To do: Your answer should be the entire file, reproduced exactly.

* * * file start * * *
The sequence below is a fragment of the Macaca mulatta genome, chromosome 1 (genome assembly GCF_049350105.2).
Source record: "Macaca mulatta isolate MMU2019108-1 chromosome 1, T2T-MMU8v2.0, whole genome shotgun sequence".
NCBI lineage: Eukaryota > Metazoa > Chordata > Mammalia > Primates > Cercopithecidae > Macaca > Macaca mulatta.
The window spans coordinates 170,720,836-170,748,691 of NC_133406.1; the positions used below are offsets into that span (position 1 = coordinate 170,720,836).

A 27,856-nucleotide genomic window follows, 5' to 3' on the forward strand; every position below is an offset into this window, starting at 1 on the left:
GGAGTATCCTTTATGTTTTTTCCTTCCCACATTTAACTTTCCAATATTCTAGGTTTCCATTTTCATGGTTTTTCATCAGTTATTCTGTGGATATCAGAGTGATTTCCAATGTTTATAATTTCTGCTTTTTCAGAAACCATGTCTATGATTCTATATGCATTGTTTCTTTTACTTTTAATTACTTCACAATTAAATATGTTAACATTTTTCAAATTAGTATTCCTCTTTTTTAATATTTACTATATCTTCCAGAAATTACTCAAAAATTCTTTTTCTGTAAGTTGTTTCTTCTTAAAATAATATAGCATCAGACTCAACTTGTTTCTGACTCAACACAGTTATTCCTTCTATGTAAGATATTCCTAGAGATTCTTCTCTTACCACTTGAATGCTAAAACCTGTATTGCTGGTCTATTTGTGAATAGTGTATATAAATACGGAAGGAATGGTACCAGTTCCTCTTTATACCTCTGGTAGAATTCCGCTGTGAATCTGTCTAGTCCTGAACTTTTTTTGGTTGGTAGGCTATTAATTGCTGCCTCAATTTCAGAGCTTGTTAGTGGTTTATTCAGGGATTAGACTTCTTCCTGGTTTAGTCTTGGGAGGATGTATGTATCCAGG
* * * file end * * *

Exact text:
The sequence below is a fragment of the Macaca mulatta genome, chromosome 1 (genome assembly GCF_049350105.2).
Source record: "Macaca mulatta isolate MMU2019108-1 chromosome 1, T2T-MMU8v2.0, whole genome shotgun sequence".
NCBI lineage: Eukaryota > Metazoa > Chordata > Mammalia > Primates > Cercopithecidae > Macaca > Macaca mulatta.
The window spans coordinates 170,720,836-170,748,691 of NC_133406.1; the positions used below are offsets into that span (position 1 = coordinate 170,720,836).

A 27,856-nucleotide genomic window follows, 5' to 3' on the forward strand; every position below is an offset into this window, starting at 1 on the left:
GGAGTATCCTTTATGTTTTTTCCTTCCCACATTTAACTTTCCAATATTCTAGGTTTCCATTTTCATGGTTTTTCATCAGTTATTCTGTGGATATCAGAGTGATTTCCAATGTTTATAATTTCTGCTTTTTCAGAAACCATGTCTATGATTCTATATGCATTGTTTCTTTTACTTTTAATTACTTCACAATTAAATATGTTAACATTTTTCAAATTAGTATTCCTCTTTTTTAATATTTACTATATCTTCCAGAAATTACTCAAAAATTCTTTTTCTGTAAGTTGTTTCTTCTTAAAATAATATAGCATCAGACTCAACTTGTTTCTGACTCAACACAGTTATTCCTTCTATGTAAGATATTCCTAGAGATTCTTCTCTTACCACTTGAATGCTAAAACCTGTATTGCTGGTCTATTTGTGAATAGTGTATATAAATACGGAAGGAATGGTACCAGTTCCTCTTTATACCTCTGGTAGAATTCCGCTGTGAATCTGTCTAGTCCTGAACTTTTTTTGGTTGGTAGGCTATTAATTGCTGCCTCAATTTCAGAGCTTGTTAGTGGTTTATTCAGGGATTAGACTTCTTCCTGGTTTAGTCTTGGGAGGATGTATGTATCCAGG